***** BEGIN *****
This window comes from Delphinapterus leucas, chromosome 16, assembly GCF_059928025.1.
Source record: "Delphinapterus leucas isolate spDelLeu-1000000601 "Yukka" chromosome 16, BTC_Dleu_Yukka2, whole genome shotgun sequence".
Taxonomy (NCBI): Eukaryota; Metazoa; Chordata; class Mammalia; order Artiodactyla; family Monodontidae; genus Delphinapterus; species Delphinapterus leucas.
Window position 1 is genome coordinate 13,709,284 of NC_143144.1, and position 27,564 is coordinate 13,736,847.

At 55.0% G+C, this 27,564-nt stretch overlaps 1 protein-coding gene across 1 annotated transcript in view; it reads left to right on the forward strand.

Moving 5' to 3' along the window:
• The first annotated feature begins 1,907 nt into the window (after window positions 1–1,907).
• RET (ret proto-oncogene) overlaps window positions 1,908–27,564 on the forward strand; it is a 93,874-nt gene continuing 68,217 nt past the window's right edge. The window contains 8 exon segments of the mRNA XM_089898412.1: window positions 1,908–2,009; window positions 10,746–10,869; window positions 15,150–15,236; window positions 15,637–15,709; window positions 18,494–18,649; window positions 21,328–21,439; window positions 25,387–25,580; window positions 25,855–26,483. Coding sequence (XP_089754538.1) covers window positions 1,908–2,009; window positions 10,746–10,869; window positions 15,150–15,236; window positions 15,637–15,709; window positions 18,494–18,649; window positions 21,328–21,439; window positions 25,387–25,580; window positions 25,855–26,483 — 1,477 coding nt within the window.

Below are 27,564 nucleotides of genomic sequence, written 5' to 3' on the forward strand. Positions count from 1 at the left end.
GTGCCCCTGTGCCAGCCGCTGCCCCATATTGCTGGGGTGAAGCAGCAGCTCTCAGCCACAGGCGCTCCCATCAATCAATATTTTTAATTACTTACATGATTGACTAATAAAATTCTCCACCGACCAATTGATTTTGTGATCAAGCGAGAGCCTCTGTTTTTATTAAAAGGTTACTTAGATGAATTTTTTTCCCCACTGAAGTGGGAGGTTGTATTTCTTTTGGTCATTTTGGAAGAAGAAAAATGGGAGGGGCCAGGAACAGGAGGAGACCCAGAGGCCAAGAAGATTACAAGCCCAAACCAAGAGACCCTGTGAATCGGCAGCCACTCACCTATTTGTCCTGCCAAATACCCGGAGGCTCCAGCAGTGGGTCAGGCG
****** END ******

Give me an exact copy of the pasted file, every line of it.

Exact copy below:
This window comes from Delphinapterus leucas, chromosome 16, assembly GCF_059928025.1.
Source record: "Delphinapterus leucas isolate spDelLeu-1000000601 "Yukka" chromosome 16, BTC_Dleu_Yukka2, whole genome shotgun sequence".
Taxonomy (NCBI): Eukaryota; Metazoa; Chordata; class Mammalia; order Artiodactyla; family Monodontidae; genus Delphinapterus; species Delphinapterus leucas.
Window position 1 is genome coordinate 13,709,284 of NC_143144.1, and position 27,564 is coordinate 13,736,847.

At 55.0% G+C, this 27,564-nt stretch overlaps 1 protein-coding gene across 1 annotated transcript in view; it reads left to right on the forward strand.

Moving 5' to 3' along the window:
• The first annotated feature begins 1,907 nt into the window (after window positions 1–1,907).
• RET (ret proto-oncogene) overlaps window positions 1,908–27,564 on the forward strand; it is a 93,874-nt gene continuing 68,217 nt past the window's right edge. The window contains 8 exon segments of the mRNA XM_089898412.1: window positions 1,908–2,009; window positions 10,746–10,869; window positions 15,150–15,236; window positions 15,637–15,709; window positions 18,494–18,649; window positions 21,328–21,439; window positions 25,387–25,580; window positions 25,855–26,483. Coding sequence (XP_089754538.1) covers window positions 1,908–2,009; window positions 10,746–10,869; window positions 15,150–15,236; window positions 15,637–15,709; window positions 18,494–18,649; window positions 21,328–21,439; window positions 25,387–25,580; window positions 25,855–26,483 — 1,477 coding nt within the window.

Below are 27,564 nucleotides of genomic sequence, written 5' to 3' on the forward strand. Positions count from 1 at the left end.
GTGCCCCTGTGCCAGCCGCTGCCCCATATTGCTGGGGTGAAGCAGCAGCTCTCAGCCACAGGCGCTCCCATCAATCAATATTTTTAATTACTTACATGATTGACTAATAAAATTCTCCACCGACCAATTGATTTTGTGATCAAGCGAGAGCCTCTGTTTTTATTAAAAGGTTACTTAGATGAATTTTTTTCCCCACTGAAGTGGGAGGTTGTATTTCTTTTGGTCATTTTGGAAGAAGAAAAATGGGAGGGGCCAGGAACAGGAGGAGACCCAGAGGCCAAGAAGATTACAAGCCCAAACCAAGAGACCCTGTGAATCGGCAGCCACTCACCTATTTGTCCTGCCAAATACCCGGAGGCTCCAGCAGTGGGTCAGGCG